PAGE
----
The Polish Sejm, or lower house of parliament, voted (by more than the required two thirds) to dissolve itself and go to early elections.
Poland is a premier-presidential system with a fairly powerful presidency; nonetheless, the president can ensure his allies control the prime minister’s chair and the cabinet only if the balance of partisan forces in parliament is favorable to him.
Of course, following the most recent elections about two years ago, not only did President Lech Kaczynski manage to place an ally in the prime minister’s chair. He was able to get his twin brother as PM.
The campaign is underway and already “bitter.” Who will win? In Poland’s volatile and fragmented party system, it is hard to say, but clearly the twins are anticipating a changed parliamentary balance that will permit them to realign what has been an unstable coalition.
The crisis that triggered the decision to dissolve parliament came to a head when the Prime Minister fired Andrzej Lepper, the leader of Self Defense, from his position as deputy prime minister and agriculture minister, resulting in a cabinet lacking a parliamentary majority.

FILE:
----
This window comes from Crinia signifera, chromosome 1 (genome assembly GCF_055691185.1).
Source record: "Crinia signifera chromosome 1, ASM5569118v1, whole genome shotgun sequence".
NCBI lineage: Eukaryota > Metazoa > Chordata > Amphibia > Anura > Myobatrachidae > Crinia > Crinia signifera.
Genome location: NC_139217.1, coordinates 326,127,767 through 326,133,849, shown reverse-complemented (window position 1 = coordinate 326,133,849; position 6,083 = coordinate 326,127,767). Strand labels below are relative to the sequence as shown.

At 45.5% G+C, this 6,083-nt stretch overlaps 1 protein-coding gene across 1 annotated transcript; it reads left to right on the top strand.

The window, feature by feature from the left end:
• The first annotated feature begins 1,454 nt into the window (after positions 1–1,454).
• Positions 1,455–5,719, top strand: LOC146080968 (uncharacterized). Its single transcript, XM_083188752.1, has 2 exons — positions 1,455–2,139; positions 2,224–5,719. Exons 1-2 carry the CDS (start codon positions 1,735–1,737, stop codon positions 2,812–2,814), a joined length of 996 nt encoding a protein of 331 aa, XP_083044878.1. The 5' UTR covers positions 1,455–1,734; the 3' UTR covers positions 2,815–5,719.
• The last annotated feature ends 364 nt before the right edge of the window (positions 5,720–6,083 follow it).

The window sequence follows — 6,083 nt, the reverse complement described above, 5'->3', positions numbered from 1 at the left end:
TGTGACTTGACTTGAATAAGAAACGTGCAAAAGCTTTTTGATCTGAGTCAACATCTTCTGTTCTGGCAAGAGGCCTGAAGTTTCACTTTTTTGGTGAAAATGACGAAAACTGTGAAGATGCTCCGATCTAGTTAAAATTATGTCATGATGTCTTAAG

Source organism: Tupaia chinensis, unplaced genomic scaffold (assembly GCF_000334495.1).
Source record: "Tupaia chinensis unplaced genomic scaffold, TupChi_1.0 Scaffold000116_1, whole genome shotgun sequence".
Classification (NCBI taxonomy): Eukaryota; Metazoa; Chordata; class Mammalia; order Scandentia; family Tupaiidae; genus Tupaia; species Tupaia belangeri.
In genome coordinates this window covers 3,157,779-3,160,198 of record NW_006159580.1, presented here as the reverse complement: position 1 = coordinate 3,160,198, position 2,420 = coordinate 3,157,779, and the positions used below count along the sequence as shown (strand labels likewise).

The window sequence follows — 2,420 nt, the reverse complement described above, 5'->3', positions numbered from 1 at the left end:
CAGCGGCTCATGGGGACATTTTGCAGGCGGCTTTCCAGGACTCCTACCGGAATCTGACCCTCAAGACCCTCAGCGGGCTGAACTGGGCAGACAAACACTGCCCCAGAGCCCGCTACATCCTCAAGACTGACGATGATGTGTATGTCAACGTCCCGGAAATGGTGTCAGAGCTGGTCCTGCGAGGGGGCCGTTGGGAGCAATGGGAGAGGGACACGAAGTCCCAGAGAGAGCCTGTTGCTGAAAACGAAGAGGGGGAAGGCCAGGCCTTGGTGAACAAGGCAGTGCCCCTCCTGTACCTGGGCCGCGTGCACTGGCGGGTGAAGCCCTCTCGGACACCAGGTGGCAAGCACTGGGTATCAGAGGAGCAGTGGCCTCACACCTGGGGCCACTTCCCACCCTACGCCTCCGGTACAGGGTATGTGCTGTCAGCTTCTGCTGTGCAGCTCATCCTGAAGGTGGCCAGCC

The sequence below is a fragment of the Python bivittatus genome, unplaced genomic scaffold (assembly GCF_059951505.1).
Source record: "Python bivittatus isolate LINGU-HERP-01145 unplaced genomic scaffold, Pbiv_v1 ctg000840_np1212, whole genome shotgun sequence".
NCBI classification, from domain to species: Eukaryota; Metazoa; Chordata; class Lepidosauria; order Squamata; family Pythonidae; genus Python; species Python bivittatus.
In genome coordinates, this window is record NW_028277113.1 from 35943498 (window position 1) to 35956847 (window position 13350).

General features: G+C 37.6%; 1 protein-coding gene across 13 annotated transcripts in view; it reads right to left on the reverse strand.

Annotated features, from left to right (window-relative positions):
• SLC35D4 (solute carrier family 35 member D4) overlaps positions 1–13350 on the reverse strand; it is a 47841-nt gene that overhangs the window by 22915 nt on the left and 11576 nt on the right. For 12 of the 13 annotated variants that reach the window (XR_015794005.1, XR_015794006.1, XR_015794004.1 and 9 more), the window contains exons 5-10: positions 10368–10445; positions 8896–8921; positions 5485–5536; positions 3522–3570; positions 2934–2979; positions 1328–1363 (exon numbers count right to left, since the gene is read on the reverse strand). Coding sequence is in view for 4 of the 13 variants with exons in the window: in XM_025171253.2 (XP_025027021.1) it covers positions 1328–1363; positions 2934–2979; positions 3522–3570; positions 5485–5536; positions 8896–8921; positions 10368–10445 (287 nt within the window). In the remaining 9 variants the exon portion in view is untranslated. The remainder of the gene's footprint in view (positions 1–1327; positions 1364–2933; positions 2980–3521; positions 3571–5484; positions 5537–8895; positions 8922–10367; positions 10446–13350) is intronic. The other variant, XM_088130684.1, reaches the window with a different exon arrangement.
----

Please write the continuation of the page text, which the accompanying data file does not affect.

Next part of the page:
Civic Platform [a pro-business party], which according to two recent but conflicting opinion polls, is either running neck-and-neck with [the ruling] Law and Justice or trailing it, will in any case need at least one coalition partner if it manages to win the most votes in October.
The party is already considering the possibility of a coalition with the small leftist Polish Peasant Party. The problem for Donald Tusk, the leader of Civic Platform, is that the newly established Left party, led by the former President Aleksander Kwasniewski, is also trying to bring this peasant party into his movement.
Prime Minister Jaroslaw Kaczynski and the twins’ Law and Justice party intend to tap the rural vote, which went mostly for rivals Self Defense or for the Polish Peasant Party in 2005. The campaign will try to make it a fight against corruption, which may seem odd for a party (and family) that currently controls both the presidency and the prime ministership, but, of course, Law and Justice is blaming its erstwhile partner for the corruption (as well as clearly attempting to emphasize it stands for what its rather empty label implies).
The election will be 21 October.
Click on “Poland” above to see entries relating to the previous elections (both presidential and parliamentary) and the twins.